Why Balloons Blow Up Round

Balloons blow up round
When you blow up latex balloons and build up some pressure in them, unless they are especially made to become some other shape, they tends toward roundness—they assume a spherical shape. Balloons blow up round! Why does it do that? Let’s look at the simple math and physics of the thing.

Stretching Requires Force

Take an ordinary piece of burst balloon and pull on it with your fingers. It takes a definite force to accomplish that, doesn’t it? And the task becomes more difficult the more you stretch it. We call the exertion “force.” It takes force to stretch the rubber. Since the required force becomes greater the more you stretch the skin of balloons, it is clear the more air you blow into them, the greater the force the skin of balloons exerts against it. The greater the volume of air you attempt to put into the balloons, the more difficult the task becomes.


The skin becomes thinner, but more importantly, its surface area increases. Imagine, for instance, two people stretch a single square of rubber skin. One stretches it from 3 inches long to 4 inches long. The other stretches it from 3 inches wide to 4 inches wide. The area of the skin changes from 3 x 3 = 9 square inches to 4 x 4 = 16 square inches. The volume of air within a balloon pushing out on the balloon skin provides the force required. Now the air arranges itself within the flexible balloon, to allow the most air inside without generating an increase in force.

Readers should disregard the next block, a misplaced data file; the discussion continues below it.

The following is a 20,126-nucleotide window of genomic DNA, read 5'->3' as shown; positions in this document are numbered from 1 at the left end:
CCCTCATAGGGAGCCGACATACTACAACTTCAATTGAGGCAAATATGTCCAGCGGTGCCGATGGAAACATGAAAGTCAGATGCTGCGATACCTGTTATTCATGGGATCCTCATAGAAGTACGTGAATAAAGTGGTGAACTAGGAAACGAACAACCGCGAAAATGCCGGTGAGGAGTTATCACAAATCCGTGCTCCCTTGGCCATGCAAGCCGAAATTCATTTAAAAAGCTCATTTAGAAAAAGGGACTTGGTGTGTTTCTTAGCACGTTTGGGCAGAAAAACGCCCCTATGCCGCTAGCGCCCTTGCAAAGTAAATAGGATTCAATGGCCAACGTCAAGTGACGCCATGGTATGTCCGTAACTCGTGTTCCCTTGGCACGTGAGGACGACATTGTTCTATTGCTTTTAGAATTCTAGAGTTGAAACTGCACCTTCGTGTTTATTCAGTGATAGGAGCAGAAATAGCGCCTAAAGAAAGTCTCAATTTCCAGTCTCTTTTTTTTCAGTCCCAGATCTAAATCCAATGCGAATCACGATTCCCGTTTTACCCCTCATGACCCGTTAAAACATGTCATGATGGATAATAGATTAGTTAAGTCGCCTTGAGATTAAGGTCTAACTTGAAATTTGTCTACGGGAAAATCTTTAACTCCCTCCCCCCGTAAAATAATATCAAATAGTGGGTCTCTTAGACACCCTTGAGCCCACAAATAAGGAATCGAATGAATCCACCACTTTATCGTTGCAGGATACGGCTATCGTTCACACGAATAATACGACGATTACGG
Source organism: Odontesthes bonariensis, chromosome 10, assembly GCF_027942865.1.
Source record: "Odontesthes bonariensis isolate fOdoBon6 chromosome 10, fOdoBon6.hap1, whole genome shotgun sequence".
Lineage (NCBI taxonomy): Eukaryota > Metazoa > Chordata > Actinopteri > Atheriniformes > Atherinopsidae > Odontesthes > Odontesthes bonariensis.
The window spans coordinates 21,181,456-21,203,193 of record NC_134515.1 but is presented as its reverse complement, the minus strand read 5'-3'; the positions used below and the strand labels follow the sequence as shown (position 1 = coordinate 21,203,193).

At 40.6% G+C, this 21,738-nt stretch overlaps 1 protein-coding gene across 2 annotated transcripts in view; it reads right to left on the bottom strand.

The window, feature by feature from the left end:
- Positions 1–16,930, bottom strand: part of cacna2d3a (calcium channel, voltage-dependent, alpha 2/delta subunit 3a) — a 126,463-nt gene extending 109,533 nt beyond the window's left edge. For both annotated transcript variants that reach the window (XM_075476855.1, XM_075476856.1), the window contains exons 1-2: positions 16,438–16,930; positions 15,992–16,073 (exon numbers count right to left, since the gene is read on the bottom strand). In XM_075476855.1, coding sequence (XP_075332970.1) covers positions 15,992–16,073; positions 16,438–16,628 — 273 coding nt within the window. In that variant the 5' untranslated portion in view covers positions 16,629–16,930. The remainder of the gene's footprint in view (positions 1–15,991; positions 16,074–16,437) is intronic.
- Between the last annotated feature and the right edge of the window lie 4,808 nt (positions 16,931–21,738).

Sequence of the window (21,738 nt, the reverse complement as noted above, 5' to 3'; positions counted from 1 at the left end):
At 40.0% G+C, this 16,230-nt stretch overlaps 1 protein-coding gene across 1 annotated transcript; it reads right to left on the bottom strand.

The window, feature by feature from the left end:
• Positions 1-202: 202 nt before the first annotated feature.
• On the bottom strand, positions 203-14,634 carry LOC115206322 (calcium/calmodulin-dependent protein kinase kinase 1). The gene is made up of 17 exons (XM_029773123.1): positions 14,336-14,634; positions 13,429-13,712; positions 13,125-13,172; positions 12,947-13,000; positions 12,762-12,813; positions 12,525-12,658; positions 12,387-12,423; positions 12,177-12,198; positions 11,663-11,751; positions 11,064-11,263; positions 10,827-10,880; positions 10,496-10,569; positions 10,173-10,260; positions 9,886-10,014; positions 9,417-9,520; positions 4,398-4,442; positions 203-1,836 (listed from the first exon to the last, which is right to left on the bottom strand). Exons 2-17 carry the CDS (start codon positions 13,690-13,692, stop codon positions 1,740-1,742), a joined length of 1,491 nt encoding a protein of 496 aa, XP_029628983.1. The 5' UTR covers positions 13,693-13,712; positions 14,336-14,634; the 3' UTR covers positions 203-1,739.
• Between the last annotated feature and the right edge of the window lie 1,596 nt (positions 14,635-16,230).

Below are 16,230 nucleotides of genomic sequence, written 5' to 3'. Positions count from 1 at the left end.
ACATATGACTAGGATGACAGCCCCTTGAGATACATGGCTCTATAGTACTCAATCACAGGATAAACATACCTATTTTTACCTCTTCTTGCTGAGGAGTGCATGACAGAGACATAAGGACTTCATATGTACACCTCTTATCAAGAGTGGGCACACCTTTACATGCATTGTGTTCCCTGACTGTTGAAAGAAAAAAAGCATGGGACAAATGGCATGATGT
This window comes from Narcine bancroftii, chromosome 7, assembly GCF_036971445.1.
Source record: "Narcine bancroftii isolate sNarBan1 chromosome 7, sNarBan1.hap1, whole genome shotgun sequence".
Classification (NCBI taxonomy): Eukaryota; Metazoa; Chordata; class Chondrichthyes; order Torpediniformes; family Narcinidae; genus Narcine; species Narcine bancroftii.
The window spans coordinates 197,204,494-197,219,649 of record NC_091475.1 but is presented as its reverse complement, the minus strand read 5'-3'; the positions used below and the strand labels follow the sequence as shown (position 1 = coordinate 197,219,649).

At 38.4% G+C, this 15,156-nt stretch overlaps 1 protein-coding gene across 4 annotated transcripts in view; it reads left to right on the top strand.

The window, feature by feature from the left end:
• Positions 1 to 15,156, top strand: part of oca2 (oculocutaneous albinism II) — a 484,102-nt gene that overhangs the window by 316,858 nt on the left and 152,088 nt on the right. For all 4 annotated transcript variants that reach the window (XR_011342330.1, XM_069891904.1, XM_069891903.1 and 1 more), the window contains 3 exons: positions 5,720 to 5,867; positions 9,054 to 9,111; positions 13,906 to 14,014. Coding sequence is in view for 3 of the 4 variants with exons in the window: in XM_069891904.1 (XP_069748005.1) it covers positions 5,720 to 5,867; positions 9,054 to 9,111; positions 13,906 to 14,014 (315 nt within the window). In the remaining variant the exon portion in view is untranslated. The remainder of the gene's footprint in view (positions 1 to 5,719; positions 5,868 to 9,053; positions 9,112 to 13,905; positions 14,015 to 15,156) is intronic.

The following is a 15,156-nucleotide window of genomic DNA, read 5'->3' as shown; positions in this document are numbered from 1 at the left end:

Balloons and the Elevator

Let’s illustrate this. Imagine you wish to enter a nearly full elevator. There is precious little room left. You stand as tall as possible and keep your arms close to your side to minimize the force between your body and those of the others, as you ease in. balloons

Surface Area and Volume

Now for molecules of air, the shape of vessel that holds the most while having the least volume is the sphere. This is because the sphere has the least surface area for the volume contained within. Mathematically, the surface area of a sphere is 4πr² where r is the radius of the sphere (one-half the diameter) and π (or pi) is approximately 3.1415926. The volume of a sphere is 4/3 πr³. The ratio of the volume held in the balloon the surface area of the balloon, is the smallest of any object. Hence, the balloon blows up round. Mathematically, S, the surface area, divided by V, the volume, is:

S / V = (4πr²) / (4/3 πr³) = 3 / r S over V ratio = 3 / r

All other objects have a ratio larger than this. For instance, a cube of distance “x” on a side has a surface area, S, of S = 6x². Its volume, V, = x·x·x = x³. Hence, its ratio of surface area to volume is:

S / V = 6x² / x³ = 6 / x S over V ratio = 6 / x

Comparing the equations, it becomes obvious that’s a considerably larger value than the ratio for the sphere. The strength of a cube-shaped balloon skin would have to be greatly increased to hold the same volume of air as a spherical, or round, balloon. Hence, balloons blow up round. Compare: Most Efficient Shape for Holding Liquids References: ← Back to Classic Science ← Home

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